The Blood Covenant, Part 3: Open Your Mouth Wide (Psalm 81:1-10)

The descendants of Abraham found themselves enslaved down in Egypt building the treasure cities of Pharaoh. Because they were in covenant with God, however, it was as if God himself was enslaved, too. In fact, part of Psalm 81 gives us a portrait of God walking through Egypt, as if he were right there on the scene where his people were being mistreated. God says, in effect, “I was there, and I saw you with a burden on your back. I saw you with a basket of bricks in your hands. I heard you struggling with the language of the Egyptians.” And as Israel’s covenant partner, God obligated himself to act on their behalf. That’s why his message to the obstinate Pharaoh was, “Let my people go!” 

God’s message to his own people was, “Open your mouth wide, and I will fill it” (Psalm 81:10). That’s an illustration from the hedgerows—a picture of baby birds being fed by mother bird in the nest. A baby bird is nothing but a big open beak with a straggly bit of flesh attached to it. It’s the picture of absolute dependence and expectancy. God was reminding his people to trust him; to depend on him—to rely on him, even when life was difficult. Or, in the words of Jesus: “Apart from me, you can do nothing” (John 15:5). This spiritual dynamic is still true today. God is the ultimate covenant partner on whom we can always depend. We just need to learn how to open our mouths wide.

Sermon Resources:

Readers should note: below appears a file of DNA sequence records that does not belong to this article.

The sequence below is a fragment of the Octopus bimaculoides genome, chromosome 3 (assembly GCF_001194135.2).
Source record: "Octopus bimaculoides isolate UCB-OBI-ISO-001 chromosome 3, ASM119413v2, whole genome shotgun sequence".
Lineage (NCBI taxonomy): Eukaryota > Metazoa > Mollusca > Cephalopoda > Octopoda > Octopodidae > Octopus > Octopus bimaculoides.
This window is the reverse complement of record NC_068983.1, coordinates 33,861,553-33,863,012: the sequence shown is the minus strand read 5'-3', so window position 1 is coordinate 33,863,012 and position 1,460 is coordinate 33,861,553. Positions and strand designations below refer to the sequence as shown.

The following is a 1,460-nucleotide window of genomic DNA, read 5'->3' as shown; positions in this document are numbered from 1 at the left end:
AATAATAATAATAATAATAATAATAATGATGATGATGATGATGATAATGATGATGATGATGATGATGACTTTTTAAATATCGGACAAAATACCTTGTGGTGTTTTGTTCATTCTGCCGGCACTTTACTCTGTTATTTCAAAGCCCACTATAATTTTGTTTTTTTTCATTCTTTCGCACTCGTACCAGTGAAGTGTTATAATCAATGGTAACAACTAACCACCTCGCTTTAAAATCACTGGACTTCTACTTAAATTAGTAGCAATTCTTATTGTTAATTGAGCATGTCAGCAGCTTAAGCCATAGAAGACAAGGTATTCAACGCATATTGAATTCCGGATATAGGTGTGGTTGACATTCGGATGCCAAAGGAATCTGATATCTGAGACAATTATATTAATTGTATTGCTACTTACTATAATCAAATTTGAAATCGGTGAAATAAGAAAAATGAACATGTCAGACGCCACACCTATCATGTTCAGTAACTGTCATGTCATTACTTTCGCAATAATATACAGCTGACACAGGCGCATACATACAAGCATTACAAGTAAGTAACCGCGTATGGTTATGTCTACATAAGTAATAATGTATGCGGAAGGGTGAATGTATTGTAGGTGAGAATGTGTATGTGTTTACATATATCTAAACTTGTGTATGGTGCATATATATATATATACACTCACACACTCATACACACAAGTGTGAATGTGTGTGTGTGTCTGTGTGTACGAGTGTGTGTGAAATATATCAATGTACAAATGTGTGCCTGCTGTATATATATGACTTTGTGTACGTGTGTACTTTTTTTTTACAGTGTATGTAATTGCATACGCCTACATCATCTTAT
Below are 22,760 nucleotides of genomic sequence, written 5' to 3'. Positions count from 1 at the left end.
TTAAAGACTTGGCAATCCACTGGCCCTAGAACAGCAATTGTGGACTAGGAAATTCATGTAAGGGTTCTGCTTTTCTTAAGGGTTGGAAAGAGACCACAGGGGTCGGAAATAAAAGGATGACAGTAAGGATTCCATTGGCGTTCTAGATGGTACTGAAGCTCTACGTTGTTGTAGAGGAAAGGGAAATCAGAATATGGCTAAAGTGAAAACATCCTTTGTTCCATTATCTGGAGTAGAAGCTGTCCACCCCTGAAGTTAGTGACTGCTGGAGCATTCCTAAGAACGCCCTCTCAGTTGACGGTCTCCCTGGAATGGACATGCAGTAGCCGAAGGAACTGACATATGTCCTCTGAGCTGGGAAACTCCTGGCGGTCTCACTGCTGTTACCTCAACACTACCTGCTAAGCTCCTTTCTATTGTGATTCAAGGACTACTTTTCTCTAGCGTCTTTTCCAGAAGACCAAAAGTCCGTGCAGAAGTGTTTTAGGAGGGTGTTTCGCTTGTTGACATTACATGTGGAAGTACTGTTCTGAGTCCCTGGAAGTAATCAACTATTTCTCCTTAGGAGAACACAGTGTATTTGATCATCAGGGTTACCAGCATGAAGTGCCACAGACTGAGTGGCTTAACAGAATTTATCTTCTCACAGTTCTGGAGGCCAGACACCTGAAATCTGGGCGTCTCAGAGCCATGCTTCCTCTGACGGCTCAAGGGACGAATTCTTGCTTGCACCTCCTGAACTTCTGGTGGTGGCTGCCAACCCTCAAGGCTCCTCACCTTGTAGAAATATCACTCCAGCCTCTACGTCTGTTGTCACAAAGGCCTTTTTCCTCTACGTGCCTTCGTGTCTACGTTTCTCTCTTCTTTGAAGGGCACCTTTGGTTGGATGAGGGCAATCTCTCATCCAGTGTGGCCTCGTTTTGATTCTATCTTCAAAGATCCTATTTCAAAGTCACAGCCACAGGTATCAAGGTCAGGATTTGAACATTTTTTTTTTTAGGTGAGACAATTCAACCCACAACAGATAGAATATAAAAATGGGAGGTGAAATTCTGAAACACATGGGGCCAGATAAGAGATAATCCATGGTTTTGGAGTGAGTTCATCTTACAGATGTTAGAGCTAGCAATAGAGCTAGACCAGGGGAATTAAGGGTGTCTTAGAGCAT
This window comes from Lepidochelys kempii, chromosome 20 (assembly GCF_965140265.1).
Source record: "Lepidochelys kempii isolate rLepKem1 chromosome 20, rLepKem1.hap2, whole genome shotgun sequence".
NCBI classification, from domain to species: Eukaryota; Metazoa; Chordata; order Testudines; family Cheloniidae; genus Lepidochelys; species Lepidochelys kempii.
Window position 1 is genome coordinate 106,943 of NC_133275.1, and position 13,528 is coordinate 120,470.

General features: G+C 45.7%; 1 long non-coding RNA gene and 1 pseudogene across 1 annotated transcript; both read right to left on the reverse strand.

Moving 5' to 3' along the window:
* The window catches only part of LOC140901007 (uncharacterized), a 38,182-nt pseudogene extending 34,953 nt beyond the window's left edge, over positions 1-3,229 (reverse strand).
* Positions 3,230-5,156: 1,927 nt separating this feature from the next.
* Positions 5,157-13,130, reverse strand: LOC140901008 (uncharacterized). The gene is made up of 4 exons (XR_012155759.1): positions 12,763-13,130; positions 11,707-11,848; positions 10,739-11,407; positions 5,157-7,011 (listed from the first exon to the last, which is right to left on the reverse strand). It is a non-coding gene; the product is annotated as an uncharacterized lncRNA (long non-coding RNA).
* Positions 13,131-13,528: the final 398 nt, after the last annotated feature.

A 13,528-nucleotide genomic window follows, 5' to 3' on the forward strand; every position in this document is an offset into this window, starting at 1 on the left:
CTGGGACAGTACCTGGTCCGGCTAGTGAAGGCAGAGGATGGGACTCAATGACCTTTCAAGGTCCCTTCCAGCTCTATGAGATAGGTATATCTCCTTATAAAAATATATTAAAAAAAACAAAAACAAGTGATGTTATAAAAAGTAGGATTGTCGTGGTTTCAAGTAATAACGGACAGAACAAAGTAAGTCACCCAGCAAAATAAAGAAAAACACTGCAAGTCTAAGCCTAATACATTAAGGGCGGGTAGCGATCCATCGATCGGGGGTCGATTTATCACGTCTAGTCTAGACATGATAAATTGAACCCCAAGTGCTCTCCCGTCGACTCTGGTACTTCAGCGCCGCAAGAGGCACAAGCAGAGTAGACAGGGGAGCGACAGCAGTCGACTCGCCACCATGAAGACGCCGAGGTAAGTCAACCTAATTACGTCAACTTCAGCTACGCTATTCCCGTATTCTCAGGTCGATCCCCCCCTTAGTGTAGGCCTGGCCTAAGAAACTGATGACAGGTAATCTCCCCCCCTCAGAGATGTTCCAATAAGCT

Open Your Mouth Wide (Sermon Audio MP3)

The Blood Covenant, Part 2: Is There Anyone Still Left? (1 Samuel 18:1-4; 2 Samuel 9:1-10)

David and Jonathan enter into a parity covenant, exchanging robes and weapons to signify their bond of loyalty to each other. The covenant they cut includes Jonathan’s young son Mephibosheth, whom David seeks out to bless even after Jonathan dies. Thereafter, Mephibosheth is invited to eat at the king’s table forever, unworthy though he may be. David shows Mephibosheth hesed (loving-kindness) because of his covenant with Jonathan, who served as his son’s covenant representative head.

This historical episode illustrates well the concept of representation. As Jonathan was Mephibosheth’s covenant representative head, so Jesus is the covenant representative head of the entire human race. Moreover, like David looking for Mephibosheth, God is searching for us, wanting to lavish upon us all the riches and blessings that come from being in covenant with him through Christ. He invites us to eat at the King’s table forever, unworthy though we may be. God’s hesed (lovingkindness) now flows to all who acknowledge Jesus by faith as their covenant representative head.

Sermon Resources:

The Blood Covenant, Part 1: The Bond in Blood (Genesis 15:1-21)

The word “covenant” is used over 300 times in the Bible. In the ancient world, covenant making (or “cutting”) was a social arrangement of convenience or necessity, obligating two parties to show hesed one to another (i.e., mercy, kindness, loving-kindness, or covenant loyalty). At its heart, a covenant was a bond in blood; the establishment of a binding, legal relationship with no exit clause. Covenant partners died to their rights to independent living, becoming functionally one in the process.

The shock of the Bible is that God himself has entered into covenant with the human race! He swore on oath with uplifted hand to keep his word, even upon pain of death. It all started with a man by the name of “Abram.” God promised that one day someone would come through Abram’s line who would bless the whole world (Genesis 12:3), an ultimate reference to the Messiah. The bigger shock of the Bible is that to establish a covenant with humanity, God placed a death sentence on himself. What kind of God is willing to die for his people? The one whose Son wound up on a cross, where the New Covenant was cut.

Sermon Resources: